Newspaper article The Christian Science Monitor

Emigration Pressures Spain ; Spain Will Spend More Than $21 Million This Year in Job Subsidies to Latin Americans

Newspaper article The Christian Science Monitor

Emigration Pressures Spain ; Spain Will Spend More Than $21 Million This Year in Job Subsidies to Latin Americans

Article excerpt

For 50 years, Cristina Barros lived in the same middle-class neighborhood in Cordoba, Argentina. But last year, she came to an agonizing choice: She would have to leave Argentina, or face penury.

Like thousands of other Latin Americans of Spanish ancestry, Ms. Barros returned to Spain - for the same reasons their forbears had once left it: to escape political and financial chaos.

"The situation was becoming desperate; I had no choice," says Barros. "I have two children and they have the right to grow up dignified."

This wave of reverse migration is posing challenges for both the returnees and Spaniards. After seeing a large exodus of its residents for much of the 20th century, Spain is now struggling with its current role as a magnet for immigrants - from not only Latin America but Muslim countries as well, particularly Morocco.

Experts say the lines at Spain's Latin American consulates will only grow, as countries such as Colombia, Venezuela, and Argentina continue to stumble politically and financially, and societal tensions rise.

"In the midst of all this, anyone with a European passport, or who can get one by fair means or foul, will return [to Spain]," says Michael Derham, a lecturer in Latin American Studies at the University of Northumbria in England.

In 2001, according to Spain's Social Affairs and Employment Ministry, some 48,000 people returned to Spain, the largest number since 1978, following Spain's transition to democracy. From 1999 to 2001, the number of those returning doubled, and from certain countries, the numbers increased by more than fourfold. Fifteen hundred emigrants returned from Argentina in 1999; the number surged to 6,539 in 2001.

Barros packed her bags in April 2001 for La Coruna, in Spain's Atlantic coastal province of Galicia, where her grandfather was born. She left her children in Argentina until she could make a life for her family.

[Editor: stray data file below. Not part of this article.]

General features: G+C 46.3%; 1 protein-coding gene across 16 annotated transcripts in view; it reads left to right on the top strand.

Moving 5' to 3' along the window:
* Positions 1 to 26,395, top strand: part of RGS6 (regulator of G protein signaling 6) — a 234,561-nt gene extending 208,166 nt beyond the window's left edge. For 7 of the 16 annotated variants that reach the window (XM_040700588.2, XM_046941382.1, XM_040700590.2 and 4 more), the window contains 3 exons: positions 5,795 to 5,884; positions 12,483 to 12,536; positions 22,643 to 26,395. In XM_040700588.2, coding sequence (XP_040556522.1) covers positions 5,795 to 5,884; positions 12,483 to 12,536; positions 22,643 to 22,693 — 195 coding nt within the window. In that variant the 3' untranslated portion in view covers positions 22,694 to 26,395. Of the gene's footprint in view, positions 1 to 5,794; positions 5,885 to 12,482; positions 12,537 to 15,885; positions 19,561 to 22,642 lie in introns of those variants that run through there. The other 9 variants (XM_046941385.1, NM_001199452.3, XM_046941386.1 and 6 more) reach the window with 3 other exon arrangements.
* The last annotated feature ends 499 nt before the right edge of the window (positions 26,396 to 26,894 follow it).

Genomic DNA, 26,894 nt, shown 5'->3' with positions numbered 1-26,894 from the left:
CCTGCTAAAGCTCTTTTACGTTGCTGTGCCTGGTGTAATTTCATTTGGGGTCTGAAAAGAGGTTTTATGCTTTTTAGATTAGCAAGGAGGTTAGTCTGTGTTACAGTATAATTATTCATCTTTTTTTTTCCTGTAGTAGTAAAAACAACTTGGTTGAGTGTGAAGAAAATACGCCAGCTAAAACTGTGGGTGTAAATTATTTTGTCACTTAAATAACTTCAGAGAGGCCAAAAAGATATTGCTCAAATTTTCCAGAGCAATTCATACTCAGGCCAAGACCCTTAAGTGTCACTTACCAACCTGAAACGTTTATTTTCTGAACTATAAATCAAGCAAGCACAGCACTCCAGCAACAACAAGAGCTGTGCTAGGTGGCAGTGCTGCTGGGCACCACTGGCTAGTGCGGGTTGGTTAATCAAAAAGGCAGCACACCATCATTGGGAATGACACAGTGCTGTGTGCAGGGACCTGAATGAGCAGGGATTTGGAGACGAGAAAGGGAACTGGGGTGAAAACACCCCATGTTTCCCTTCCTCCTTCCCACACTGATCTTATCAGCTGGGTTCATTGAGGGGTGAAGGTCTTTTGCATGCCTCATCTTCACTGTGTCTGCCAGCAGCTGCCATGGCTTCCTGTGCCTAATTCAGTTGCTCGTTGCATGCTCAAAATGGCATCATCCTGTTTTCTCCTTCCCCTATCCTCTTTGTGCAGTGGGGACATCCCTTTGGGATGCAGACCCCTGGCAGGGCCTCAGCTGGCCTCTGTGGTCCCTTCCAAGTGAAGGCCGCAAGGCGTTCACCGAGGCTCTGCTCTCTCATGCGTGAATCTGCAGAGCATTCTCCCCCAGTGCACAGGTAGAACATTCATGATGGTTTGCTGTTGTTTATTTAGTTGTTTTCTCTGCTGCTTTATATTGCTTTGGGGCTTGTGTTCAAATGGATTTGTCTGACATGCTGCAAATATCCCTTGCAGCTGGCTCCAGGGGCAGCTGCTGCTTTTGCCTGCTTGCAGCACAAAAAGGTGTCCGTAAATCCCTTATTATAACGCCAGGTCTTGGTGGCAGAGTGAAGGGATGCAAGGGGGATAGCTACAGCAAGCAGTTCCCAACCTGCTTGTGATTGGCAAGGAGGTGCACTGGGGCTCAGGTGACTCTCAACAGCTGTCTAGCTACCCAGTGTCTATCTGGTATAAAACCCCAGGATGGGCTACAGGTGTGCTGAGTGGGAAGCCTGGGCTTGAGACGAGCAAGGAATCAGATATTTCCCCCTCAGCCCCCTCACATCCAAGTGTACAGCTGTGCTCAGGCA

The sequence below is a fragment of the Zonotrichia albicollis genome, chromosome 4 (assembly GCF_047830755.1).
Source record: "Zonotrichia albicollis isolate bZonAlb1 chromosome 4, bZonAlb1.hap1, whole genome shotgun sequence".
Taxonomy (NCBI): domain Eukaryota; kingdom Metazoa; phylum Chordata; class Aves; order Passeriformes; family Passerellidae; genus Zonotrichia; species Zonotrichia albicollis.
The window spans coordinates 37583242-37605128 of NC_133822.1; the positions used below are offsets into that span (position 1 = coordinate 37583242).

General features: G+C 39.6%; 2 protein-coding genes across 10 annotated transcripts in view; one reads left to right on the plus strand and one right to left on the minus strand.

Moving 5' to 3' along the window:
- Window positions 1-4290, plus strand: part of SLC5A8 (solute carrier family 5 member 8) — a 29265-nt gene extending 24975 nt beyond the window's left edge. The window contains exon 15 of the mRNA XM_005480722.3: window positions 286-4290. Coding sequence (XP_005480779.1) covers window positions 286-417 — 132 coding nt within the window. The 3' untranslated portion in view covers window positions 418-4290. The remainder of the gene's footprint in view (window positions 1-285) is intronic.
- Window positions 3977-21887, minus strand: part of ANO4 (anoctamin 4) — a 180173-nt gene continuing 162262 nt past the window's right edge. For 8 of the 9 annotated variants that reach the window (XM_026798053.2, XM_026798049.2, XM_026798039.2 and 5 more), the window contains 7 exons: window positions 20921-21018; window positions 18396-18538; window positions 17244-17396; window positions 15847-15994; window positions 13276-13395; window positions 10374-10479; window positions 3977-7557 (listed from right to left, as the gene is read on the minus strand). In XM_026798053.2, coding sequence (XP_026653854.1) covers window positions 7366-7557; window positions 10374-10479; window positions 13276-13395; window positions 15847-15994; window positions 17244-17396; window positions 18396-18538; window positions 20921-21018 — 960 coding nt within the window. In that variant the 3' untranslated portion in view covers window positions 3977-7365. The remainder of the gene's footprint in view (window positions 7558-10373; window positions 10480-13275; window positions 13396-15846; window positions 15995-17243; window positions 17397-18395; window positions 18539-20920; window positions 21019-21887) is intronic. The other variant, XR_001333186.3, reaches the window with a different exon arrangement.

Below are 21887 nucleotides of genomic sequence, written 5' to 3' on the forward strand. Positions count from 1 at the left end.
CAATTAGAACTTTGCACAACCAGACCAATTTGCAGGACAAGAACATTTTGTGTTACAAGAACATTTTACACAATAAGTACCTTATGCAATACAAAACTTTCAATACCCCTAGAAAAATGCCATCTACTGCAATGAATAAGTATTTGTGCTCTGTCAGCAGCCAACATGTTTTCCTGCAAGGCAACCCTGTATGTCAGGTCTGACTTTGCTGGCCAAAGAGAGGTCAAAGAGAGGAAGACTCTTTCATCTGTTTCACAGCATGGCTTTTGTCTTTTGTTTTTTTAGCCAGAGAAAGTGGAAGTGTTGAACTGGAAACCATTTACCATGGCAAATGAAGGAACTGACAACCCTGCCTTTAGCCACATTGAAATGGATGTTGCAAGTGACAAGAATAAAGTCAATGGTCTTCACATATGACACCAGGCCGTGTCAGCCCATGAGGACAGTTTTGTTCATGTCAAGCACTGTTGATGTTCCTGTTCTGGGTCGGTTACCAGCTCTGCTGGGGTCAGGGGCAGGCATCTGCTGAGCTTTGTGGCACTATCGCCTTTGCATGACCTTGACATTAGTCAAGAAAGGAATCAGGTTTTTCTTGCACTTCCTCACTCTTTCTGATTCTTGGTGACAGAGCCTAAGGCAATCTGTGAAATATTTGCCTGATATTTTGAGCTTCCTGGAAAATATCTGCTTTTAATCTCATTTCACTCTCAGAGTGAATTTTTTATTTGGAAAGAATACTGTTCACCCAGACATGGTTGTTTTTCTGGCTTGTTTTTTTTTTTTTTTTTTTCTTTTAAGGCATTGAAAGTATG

It has been a difficult transition. "The idea of being Argentine is very different than being Spanish," Barros says. "The air is different. Our souls hurt."

While bigger cities like Madrid or Barcelona attract most immigrants because jobs are more plentiful, many emigrants opt to return to their familial roots, though economic conditions there may not be favorable.

Guillermo Rodriguez Garcia, the president of the Association for the Solidarity with Returning Galician Emigrants, says his group's membership tripled last year.

Argentina and Galicia have had close ties since the early 20th century. During the civil war, Argentina sent grain and meat to Galicia, and during the 1960s the Spanish province's expatriates in Latin America, known as "gallegos," boosted the Galician economy by sending money back home.

Today, shops boasting Argentine names like "Bar El Pibe" ("pibe" is slang for "guy" in Argentina) line La Coruna's working-class neighborhood, Las Conchinas.

But some of the Argentine transplants say they feel rejected by Spain - in the form of denied visas, and difficulty getting hired and renting apartments.

Barros says the transition is a bureaucratic nightmare for the children and grandchildren of Spaniards who rightfully deserve papers but did not seek dual citizenship before leaving Latin America. …

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